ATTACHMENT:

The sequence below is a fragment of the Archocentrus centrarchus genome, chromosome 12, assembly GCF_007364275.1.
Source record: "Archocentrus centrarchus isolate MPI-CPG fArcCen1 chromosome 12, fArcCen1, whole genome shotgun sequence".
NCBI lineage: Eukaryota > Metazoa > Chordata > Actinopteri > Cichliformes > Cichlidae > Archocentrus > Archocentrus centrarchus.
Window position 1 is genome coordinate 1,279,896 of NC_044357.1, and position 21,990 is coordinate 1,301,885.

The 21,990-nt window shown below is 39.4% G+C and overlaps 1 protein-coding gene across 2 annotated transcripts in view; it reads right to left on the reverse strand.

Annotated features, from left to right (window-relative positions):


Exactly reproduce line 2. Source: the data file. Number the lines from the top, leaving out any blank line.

Source record: "Archocentrus centrarchus isolate MPI-CPG fArcCen1 chromosome 12, fArcCen1, whole genome shotgun sequence".